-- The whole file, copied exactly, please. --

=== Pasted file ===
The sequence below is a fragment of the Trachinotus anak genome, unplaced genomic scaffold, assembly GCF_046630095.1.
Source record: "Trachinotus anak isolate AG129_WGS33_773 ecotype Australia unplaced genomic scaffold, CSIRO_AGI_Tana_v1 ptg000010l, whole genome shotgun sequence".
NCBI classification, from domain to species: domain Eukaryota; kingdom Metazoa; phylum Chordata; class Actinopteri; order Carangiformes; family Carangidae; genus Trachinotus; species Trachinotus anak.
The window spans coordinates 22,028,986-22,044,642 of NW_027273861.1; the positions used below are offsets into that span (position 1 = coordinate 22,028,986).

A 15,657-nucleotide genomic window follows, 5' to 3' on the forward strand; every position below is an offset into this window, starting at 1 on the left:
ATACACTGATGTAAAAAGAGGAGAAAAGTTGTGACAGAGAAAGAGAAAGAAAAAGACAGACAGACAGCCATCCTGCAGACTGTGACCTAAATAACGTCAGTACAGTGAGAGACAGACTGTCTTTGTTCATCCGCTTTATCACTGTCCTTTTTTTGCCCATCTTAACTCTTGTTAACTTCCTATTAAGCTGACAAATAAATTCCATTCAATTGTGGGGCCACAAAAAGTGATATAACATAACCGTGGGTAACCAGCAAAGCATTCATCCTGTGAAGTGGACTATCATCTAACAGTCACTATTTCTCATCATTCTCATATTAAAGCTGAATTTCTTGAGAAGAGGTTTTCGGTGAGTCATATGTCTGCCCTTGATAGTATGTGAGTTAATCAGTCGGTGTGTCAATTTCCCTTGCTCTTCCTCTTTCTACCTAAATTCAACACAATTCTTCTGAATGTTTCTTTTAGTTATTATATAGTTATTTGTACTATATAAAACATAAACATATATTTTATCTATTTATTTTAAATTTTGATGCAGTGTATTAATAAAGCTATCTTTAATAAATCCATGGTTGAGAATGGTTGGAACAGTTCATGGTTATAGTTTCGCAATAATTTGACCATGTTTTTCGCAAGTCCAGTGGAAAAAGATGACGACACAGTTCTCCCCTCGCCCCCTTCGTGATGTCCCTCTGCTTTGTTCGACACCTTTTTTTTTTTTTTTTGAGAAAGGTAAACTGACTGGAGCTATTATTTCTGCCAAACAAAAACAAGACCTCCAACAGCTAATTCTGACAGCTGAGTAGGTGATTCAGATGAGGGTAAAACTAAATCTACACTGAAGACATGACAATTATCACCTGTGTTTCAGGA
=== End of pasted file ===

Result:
The sequence below is a fragment of the Trachinotus anak genome, unplaced genomic scaffold, assembly GCF_046630095.1.
Source record: "Trachinotus anak isolate AG129_WGS33_773 ecotype Australia unplaced genomic scaffold, CSIRO_AGI_Tana_v1 ptg000010l, whole genome shotgun sequence".
NCBI classification, from domain to species: domain Eukaryota; kingdom Metazoa; phylum Chordata; class Actinopteri; order Carangiformes; family Carangidae; genus Trachinotus; species Trachinotus anak.
The window spans coordinates 22,028,986-22,044,642 of NW_027273861.1; the positions used below are offsets into that span (position 1 = coordinate 22,028,986).

A 15,657-nucleotide genomic window follows, 5' to 3' on the forward strand; every position below is an offset into this window, starting at 1 on the left:
ATACACTGATGTAAAAAGAGGAGAAAAGTTGTGACAGAGAAAGAGAAAGAAAAAGACAGACAGACAGCCATCCTGCAGACTGTGACCTAAATAACGTCAGTACAGTGAGAGACAGACTGTCTTTGTTCATCCGCTTTATCACTGTCCTTTTTTTGCCCATCTTAACTCTTGTTAACTTCCTATTAAGCTGACAAATAAATTCCATTCAATTGTGGGGCCACAAAAAGTGATATAACATAACCGTGGGTAACCAGCAAAGCATTCATCCTGTGAAGTGGACTATCATCTAACAGTCACTATTTCTCATCATTCTCATATTAAAGCTGAATTTCTTGAGAAGAGGTTTTCGGTGAGTCATATGTCTGCCCTTGATAGTATGTGAGTTAATCAGTCGGTGTGTCAATTTCCCTTGCTCTTCCTCTTTCTACCTAAATTCAACACAATTCTTCTGAATGTTTCTTTTAGTTATTATATAGTTATTTGTACTATATAAAACATAAACATATATTTTATCTATTTATTTTAAATTTTGATGCAGTGTATTAATAAAGCTATCTTTAATAAATCCATGGTTGAGAATGGTTGGAACAGTTCATGGTTATAGTTTCGCAATAATTTGACCATGTTTTTCGCAAGTCCAGTGGAAAAAGATGACGACACAGTTCTCCCCTCGCCCCCTTCGTGATGTCCCTCTGCTTTGTTCGACACCTTTTTTTTTTTTTTTTGAGAAAGGTAAACTGACTGGAGCTATTATTTCTGCCAAACAAAAACAAGACCTCCAACAGCTAATTCTGACAGCTGAGTAGGTGATTCAGATGAGGGTAAAACTAAATCTACACTGAAGACATGACAATTATCACCTGTGTTTCAGGA